Tuesday, May 17, 2005 | Every so often San Diegans, especially recent transplants, need to be reminded that San Diego is a great sports town. Too many judge our interest in other activities as a lack of interest in watching sports.
This seems as good a time as any, with the Atlanta Braves visiting San Diego to play the Padres tonight in the middle of a three-game series at Petco Park.
Braves second baseman Marcus Giles travels the country as a Major League Baseball player and annual participant in the playoffs. He’s visited plenty of sports towns, and he says he’s never seen anything like the three weeks in October in 1998 when the Padres beat the Houston Astros and the Braves in the National League playoffs before falling to the New York Yankees in the World Series.
Giles, the Granite Hills High alumnus and younger brother of Padres outfielder Brian Giles, was still in the Braves’ minor league system working his way up to The Show when he came home in the fall of 1998. He took in those postseason games at Qualcomm Stadium as a fan.
“To this day those fans are the loudest and the most fun I’ve ever seen in a stadium,” Giles said.
I know what you’re thinking: A 27-year-old player from El Cajon doesn’t have the proper perspective to judge a sports town.
Well, consider another example.
In 1984, esteemed baseball writer Roger Kahn came to San Diego to watch the National League Championship Series between the Chicago Cubs and the Padres. The Padres were down two games to none in the best-of-five series.
San Diego fans rallied around the excitement of the playoffs and the Padres won three straight to advance to the World Series. Later, Kahn, the man who wrote about the passionate bond between the Dodgers of the 1950s and the people of Brooklyn in his book “The Boys of Summer,” said he had never heard a louder baseball crowd than ones at San Diego Jack Murphy Stadium.
And it’s not just baseball that we love.
Stan Humphries, the quarterback who led the 1994 Chargers to the Super Bowl, came to San Diego in a trade from the Washington Redskins. The Redskins’ fans are considered by many in football the most passionate in the NFL, but Humphries said he never saw anything like the Chargers’ fans when the Bolts returned to San Diego from their AFC Championship win at Pittsburgh to be greeted by fans that filled the stadium.
“It was something that was hard to imagine, and something you’ll never forget,” Humphries said.
If you’re saying there is no defending basketball in San Diego, you weren’t here in 1978-79 when the Clippers averaged nearly 10,000 fans a game. Those were big crowds in the NBA’s pre-Magic Johnson/Larry Bird/Michael Jordan days.
If Irv Levin hadn’t sold the Clippers to Donald Sterling, the team would still be in San Diego. If he had sold it to an owner as committed to building a winner in San Diego as John Moores with the Padres and Alex Spanos with the Chargers, basketball would be thriving in San Diego.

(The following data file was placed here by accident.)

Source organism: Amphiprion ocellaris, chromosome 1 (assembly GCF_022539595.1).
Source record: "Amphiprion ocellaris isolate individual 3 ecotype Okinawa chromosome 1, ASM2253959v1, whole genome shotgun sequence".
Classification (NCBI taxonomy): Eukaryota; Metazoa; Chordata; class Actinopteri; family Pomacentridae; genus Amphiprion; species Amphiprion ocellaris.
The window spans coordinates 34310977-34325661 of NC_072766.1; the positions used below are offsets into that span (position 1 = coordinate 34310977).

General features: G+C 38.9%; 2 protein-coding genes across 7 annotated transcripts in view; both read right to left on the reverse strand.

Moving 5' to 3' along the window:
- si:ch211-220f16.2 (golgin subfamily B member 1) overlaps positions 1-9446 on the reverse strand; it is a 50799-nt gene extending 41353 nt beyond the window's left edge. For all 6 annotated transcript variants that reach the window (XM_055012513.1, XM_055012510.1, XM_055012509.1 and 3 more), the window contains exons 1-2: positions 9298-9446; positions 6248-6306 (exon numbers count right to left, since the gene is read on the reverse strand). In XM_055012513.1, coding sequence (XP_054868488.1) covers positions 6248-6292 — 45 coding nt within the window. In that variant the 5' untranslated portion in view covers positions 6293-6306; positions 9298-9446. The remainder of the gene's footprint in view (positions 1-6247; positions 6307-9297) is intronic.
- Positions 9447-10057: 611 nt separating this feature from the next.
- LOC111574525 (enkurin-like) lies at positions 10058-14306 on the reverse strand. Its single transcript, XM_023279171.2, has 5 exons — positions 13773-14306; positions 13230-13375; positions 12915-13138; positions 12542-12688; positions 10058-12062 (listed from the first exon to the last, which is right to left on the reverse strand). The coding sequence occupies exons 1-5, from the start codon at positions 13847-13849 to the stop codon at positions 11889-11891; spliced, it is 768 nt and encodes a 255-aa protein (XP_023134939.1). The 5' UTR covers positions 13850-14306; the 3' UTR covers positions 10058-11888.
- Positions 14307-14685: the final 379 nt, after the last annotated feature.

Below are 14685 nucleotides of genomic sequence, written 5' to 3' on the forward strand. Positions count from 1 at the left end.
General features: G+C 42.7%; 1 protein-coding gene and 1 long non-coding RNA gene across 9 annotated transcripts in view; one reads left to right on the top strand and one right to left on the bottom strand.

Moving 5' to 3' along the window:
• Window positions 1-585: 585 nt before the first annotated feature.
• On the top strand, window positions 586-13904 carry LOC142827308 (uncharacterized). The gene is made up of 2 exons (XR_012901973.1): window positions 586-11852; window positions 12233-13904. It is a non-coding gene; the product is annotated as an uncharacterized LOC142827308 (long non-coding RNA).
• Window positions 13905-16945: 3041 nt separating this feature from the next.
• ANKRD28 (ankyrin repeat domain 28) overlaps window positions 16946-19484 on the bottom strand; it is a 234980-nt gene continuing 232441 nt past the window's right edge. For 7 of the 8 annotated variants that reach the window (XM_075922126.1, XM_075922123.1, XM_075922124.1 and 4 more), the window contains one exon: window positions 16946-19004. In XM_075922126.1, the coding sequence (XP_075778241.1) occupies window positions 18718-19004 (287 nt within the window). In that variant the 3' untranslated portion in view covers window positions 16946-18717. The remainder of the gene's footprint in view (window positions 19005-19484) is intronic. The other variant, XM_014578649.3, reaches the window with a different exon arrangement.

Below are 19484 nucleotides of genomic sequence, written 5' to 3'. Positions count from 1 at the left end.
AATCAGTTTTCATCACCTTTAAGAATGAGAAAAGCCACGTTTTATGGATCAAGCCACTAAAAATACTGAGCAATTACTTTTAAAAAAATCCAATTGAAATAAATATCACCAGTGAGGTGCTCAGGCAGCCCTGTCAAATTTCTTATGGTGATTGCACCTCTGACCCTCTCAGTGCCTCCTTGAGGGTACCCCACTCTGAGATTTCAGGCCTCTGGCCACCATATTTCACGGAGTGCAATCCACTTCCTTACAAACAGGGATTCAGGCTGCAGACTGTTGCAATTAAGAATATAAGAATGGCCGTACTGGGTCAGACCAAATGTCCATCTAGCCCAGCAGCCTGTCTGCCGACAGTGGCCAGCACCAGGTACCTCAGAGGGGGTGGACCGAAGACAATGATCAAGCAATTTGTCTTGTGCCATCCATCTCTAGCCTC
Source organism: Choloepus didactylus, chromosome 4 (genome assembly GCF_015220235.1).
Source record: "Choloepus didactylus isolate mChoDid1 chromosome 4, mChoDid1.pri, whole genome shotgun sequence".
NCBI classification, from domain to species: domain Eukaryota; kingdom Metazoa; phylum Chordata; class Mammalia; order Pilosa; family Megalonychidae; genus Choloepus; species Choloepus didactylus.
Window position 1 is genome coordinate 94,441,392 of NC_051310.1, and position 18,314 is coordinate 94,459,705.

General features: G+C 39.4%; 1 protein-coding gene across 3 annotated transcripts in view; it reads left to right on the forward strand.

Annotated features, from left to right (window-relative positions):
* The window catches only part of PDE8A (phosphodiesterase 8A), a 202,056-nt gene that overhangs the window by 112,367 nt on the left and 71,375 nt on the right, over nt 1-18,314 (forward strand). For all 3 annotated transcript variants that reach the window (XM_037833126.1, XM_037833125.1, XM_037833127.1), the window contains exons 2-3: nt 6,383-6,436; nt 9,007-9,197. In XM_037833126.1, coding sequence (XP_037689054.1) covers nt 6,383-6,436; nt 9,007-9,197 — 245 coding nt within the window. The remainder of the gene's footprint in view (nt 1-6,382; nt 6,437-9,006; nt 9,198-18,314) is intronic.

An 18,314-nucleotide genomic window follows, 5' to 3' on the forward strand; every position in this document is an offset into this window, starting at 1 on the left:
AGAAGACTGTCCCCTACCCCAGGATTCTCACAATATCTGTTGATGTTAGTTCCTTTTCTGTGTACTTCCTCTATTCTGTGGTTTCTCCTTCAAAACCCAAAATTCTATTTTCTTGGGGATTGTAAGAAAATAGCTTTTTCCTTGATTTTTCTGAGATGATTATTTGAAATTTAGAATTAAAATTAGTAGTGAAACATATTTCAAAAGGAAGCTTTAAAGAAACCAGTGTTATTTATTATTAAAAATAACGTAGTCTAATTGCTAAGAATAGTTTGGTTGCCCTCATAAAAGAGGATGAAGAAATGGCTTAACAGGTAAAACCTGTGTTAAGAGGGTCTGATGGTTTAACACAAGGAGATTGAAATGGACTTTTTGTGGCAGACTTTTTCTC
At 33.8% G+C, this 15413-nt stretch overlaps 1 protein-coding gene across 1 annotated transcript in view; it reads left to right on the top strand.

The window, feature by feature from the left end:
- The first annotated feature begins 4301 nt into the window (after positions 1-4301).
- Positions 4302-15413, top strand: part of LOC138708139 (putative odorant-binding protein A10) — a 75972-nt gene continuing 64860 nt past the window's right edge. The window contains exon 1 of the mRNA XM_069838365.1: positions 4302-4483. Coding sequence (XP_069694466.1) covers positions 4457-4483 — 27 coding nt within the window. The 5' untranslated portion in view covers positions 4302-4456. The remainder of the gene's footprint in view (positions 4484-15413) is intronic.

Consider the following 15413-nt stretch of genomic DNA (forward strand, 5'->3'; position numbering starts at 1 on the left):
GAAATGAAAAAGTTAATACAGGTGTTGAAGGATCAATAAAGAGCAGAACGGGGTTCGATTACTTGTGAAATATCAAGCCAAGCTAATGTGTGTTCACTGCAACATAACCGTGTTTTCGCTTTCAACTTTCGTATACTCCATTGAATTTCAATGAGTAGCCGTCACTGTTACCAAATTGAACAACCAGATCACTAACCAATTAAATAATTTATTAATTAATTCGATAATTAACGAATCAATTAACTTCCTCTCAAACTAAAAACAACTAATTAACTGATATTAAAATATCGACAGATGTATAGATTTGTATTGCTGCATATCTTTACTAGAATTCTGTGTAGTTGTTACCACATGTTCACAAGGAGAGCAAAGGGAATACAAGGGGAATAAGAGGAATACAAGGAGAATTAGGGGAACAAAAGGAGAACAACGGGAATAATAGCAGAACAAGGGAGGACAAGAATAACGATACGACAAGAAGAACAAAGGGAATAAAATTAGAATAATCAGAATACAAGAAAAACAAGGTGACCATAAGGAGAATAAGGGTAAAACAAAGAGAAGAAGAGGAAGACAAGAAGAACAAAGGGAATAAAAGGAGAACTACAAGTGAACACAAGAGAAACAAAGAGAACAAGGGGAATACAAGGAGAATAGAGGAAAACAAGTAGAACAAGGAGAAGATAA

In college basketball, the NCAA has awarded another sub-regional to San Diego in 2006 after the success of the event at San Diego State’s Cox Arena in 2001. If you watch early-round NCAA regional games on TV, there are plenty of empty seats. That’s because the teams playing have a fan base many miles from the host city. But in San Diego, it didn’t matter who was playing at Cox Arena. San Diego fans filled seats.
I could use as an example of just about any city where fans celebrate/riot when their team wins a championship, but let’s look at one of the most recent: the Boston Red Sox.
The sports world romanticized the Red Sox fans, recalling stories about how in 1986 when defeat was snatched from the jaws of victory by Bill Buckner’s Game 6 error against the New York Mets, Boston fans wandered the streets aimlessly in despair that night. Buckner was hung in effigy by other fans.
In San Diego, when the Padres were swept in four games by the Yankees in the 1998 World Series, with the final game at home, fans remained in their seats calling for the Padres players to return to the field from the clubhouse.
Then fans went home. The next day they went for a run, a bike ride, played golf, played tennis or played sports in recreation leagues. If they went for a walk, it was for exercise, not in despair.
That’s a sports town. Just ask Marcus Giles. Or Bill Buckner.
Tom Shanahan has been writing about San Diego athletes at the professional, collegiate and high school levels for 27 years. He is the Media Coordinator for the San Diego Hall of Champions (www.sdhoc.com). His features on high school athletes and coaches can be seen on the cable television show “School and Sports Stars” on the San Diego County Office of Education’s ITV Channel.